It All Started at Glastonbury Festival
It seems that around Christmas time, the only shows that are going on are ones starring Christopher Biggins and a pop star from the noughties. However, this year a circus performance like no other is coming to our very own Brighton Dome. Flown is an award-winning, critically-acclaimed performance from contemporary circus company Pirates of the Caribina. We spoke to Shaena Brandel, a co-creator, co-producer and performer in the show, and asked her about Flown and her path into circus performance.
Tell me about yourself
I’ve been performing as a circus artist for twenty years, and I originally trained at Circomedia in Bristol and I toured with various companies including Giffords. I specialise in aerial, but specifically hoop, I work on a big hoop that is two metres across and a standard one which is a meter. I’ve been working with my partner since 2005 so for ten years. Our speciality is counter-weighted duets, so he works on a king pole and I work on the hoop and then I kind of spin off the floor and he launches himself off the pole which launches me into the air. We’re attached to each other by a length of static line which is clipped onto his harness so when he goes down I go up and vice versa. Within Flown, we all do a bit of everything so I sing and play the cello, I play a little bit of bass guitar, it’s quite an involved show.
You’ve been heavily involved with Flown from the very beginning.
Originally it was a conversation between my partner and our director Jade who runs the circus big top at Glastonbury and she commissions shows to play in big tops. She was looking for a show and we put something together, we started with an outline concept and pin-pointed some performers they wanted to work with and we fed it into that. So we ended up with eight people as the original cast, and a ninth who was Jade’s dad a saxophonist who just arrived for the technical rehearsal so we actually had nine for the first show. It’s gone from strength to strength really, we thought it would be a one off commission for Glastonbury and we got such a good reaction from the audiences that we realised we had to do it again. We did a circus showcase at the end of 2011 and then worked with Crying Out Loud who are a producing outfit based in London. We toured with them for 2013 and 2014 and toured all over the UK. We performed in lots of theatres and travelled over to France. That really raised the profile of the company really and now we produce the show as well as perform it.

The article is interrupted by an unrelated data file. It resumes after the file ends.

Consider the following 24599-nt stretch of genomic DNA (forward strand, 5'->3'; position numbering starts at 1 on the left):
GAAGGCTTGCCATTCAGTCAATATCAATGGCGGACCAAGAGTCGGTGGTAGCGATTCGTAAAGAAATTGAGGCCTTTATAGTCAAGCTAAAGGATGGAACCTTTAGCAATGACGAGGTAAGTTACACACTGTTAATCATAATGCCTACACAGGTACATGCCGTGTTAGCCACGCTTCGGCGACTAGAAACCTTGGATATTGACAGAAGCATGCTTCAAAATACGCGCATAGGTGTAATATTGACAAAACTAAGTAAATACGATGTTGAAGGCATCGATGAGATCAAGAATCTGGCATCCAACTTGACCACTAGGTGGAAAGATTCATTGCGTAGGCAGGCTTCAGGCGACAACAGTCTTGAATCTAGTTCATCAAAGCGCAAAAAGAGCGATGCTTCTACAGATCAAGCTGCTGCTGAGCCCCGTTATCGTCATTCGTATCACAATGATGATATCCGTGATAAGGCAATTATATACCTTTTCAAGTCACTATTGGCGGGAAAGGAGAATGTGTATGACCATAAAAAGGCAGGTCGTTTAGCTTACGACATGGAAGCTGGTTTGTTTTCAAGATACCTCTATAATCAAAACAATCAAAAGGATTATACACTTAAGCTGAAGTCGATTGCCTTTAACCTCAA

Have you been surprised by how positive the response has been?
Definitely it’s been amazing. It’s just really proved to me that if you focus your attention on something then amazing things can happen. I had no idea that I would be touring my own show with lots of other big shows. It’s been amazing. The audiences really love it; we’ve been all over the place. We’ve done a mini welsh tour, we won the total theatre award in Edinburgh in 2013, we’ve been to all sorts of places, there are too many to list!! We were on the Southbank in London, we’ve been all over the place and the thing that people seem to love is that there’s something for everybody. It’s not specifically an adult show nor a kids show, we really tried to make something that’s suitable for everybody and it seems to have worked. There are moments of comedy and the music is live and there are all sorts of circus skills. We have moments of monologues with the audience and they change and develop depending on the season, so we’ve changed some for Christmas and we’ve got new cast members. It’s really a show about a bunch of individuals who are trying to put on a show and everything is against them, thing’s go slightly wrong!
How long does it take to prepare for each run of shows?
It depends, we did rehearsals in April and May this year, and then we toured late May and July and then we took the show to Australia in September. We’ve just done some re-rehearsals for Christmas, generally we wouldn’t really rehearse before each stand but we’ve got new cast members and it is also Christmas so we’ve put more festive action in. We do need about two days in the venue though, because it’s a predominantly aerial show, everything flies and we have a complicated set so we need a fair amount of time in each venue. In some ways it’s not a particularly easy show to tour in terms of practicality.